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11.03.2009 General News

Police caution public on car snatching gangs

Police caution public on car snatching gangs

The Ghana Police Service has warned of an upsurge in the activities of car-snatching gangs in four regions in the country.

It mentioned the Ashanti, Greater Accra, Western and Volta regions as where the activities are on the increase.

It has, accordingly asked drivers, both commercial and private, to be conscious of the latest crime tactics and take precautionary measures to avoid falling victim.

Explaining the latest method adopted by the car-snatching gangs, the Director of Public Affairs of the Ghana Police Service, DSP Samuel Kwesi Ofori, told the Daily Graphic that the criminals usually agreed to whatever amount charged by taxi drivers to their purported destinations and end up robbing the drivers of the vehicles.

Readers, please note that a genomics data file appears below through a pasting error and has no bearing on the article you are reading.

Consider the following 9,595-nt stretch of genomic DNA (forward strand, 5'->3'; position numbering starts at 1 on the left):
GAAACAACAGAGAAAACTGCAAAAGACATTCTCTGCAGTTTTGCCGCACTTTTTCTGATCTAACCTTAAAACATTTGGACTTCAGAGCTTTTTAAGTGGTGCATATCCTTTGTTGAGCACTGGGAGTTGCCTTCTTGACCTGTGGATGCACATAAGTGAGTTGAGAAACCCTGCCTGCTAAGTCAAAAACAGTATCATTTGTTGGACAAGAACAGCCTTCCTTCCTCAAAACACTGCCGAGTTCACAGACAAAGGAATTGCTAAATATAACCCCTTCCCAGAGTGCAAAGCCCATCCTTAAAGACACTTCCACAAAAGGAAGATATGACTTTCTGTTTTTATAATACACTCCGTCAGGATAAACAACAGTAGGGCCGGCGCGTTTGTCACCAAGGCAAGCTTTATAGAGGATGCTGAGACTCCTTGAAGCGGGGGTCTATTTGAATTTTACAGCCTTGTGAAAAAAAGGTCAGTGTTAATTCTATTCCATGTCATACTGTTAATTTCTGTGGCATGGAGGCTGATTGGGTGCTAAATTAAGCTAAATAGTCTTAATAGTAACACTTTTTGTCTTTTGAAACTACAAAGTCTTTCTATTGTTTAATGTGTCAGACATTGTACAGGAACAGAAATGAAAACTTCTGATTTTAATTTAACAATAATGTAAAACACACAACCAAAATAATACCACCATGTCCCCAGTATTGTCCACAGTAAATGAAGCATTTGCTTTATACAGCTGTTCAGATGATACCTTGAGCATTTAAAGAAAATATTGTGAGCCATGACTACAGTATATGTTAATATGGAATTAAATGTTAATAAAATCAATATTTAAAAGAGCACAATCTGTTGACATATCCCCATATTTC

He explained that after agreeing to a fare, the suspect or suspects proceed to ask their victim (drivers) to take them to other places to enable them (suspects) to attend to something crucial before heading for their original destinations.

DSP Ofori said the criminals used other gang members to trail the unsuspecting driver or wait for them at desolate places where they attacked the driver.

"Some suspects also ask their victims to stop at odd places to enable them to pick either their luggage or a friend and end up attacking them," he said.

He said on the motorway, for instance, some car-snatching gangs deliberately hit the rear of their victims arid get them to park.

Upon stopping, he said, the suspects rob the victim of his or her car and speeded off.

With regard to private or non-commercial vehicles, DSP Ofori said, the suspects often used women to solicit "lift" at isolated areas such as beaches, outskirts of towns and places not well lit at night.

According to him, upon stopping to offer the lady a "lift", the accomplices emerge from dark places to snatch the vehicles away.

DSP Ofori said some motorists also failed to remove their ignition keys and left the parked cars unattended to.

He explained that such acts on the part of drivers also made the work of car snatchers easier.

He said the police patrol teams had intensified their patrols, both day and night, to help combat the car-snatching menace.

DSP Ofori, however, said drivers needed to be vigilant and monitor persons who boarded their vehicles.